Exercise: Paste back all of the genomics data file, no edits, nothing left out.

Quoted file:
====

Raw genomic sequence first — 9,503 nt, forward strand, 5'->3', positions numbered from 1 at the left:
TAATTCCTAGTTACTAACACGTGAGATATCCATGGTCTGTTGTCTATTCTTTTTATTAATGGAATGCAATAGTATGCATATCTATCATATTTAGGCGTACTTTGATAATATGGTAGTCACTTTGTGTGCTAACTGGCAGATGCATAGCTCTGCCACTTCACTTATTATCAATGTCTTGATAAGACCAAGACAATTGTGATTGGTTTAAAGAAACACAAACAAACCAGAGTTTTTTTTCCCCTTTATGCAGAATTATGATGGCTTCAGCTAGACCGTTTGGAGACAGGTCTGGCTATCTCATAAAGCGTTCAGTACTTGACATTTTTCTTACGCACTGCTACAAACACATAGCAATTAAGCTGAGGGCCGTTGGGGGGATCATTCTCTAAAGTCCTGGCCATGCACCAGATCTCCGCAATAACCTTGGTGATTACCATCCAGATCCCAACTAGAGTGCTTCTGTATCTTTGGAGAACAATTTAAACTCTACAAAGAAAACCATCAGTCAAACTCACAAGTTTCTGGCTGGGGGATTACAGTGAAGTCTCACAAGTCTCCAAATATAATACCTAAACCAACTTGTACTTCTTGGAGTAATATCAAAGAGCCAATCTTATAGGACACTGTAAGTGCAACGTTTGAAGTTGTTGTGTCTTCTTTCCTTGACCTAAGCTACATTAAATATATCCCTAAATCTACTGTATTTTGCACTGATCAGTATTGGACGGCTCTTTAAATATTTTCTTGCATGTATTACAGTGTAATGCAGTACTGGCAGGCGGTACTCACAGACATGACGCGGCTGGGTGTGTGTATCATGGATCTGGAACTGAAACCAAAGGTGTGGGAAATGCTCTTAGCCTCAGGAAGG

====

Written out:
Raw genomic sequence first — 9,503 nt, forward strand, 5'->3', positions numbered from 1 at the left:
TAATTCCTAGTTACTAACACGTGAGATATCCATGGTCTGTTGTCTATTCTTTTTATTAATGGAATGCAATAGTATGCATATCTATCATATTTAGGCGTACTTTGATAATATGGTAGTCACTTTGTGTGCTAACTGGCAGATGCATAGCTCTGCCACTTCACTTATTATCAATGTCTTGATAAGACCAAGACAATTGTGATTGGTTTAAAGAAACACAAACAAACCAGAGTTTTTTTTCCCCTTTATGCAGAATTATGATGGCTTCAGCTAGACCGTTTGGAGACAGGTCTGGCTATCTCATAAAGCGTTCAGTACTTGACATTTTTCTTACGCACTGCTACAAACACATAGCAATTAAGCTGAGGGCCGTTGGGGGGATCATTCTCTAAAGTCCTGGCCATGCACCAGATCTCCGCAATAACCTTGGTGATTACCATCCAGATCCCAACTAGAGTGCTTCTGTATCTTTGGAGAACAATTTAAACTCTACAAAGAAAACCATCAGTCAAACTCACAAGTTTCTGGCTGGGGGATTACAGTGAAGTCTCACAAGTCTCCAAATATAATACCTAAACCAACTTGTACTTCTTGGAGTAATATCAAAGAGCCAATCTTATAGGACACTGTAAGTGCAACGTTTGAAGTTGTTGTGTCTTCTTTCCTTGACCTAAGCTACATTAAATATATCCCTAAATCTACTGTATTTTGCACTGATCAGTATTGGACGGCTCTTTAAATATTTTCTTGCATGTATTACAGTGTAATGCAGTACTGGCAGGCGGTACTCACAGACATGACGCGGCTGGGTGTGTGTATCATGGATCTGGAACTGAAACCAAAGGTGTGGGAAATGCTCTTAGCCTCAGGAAGG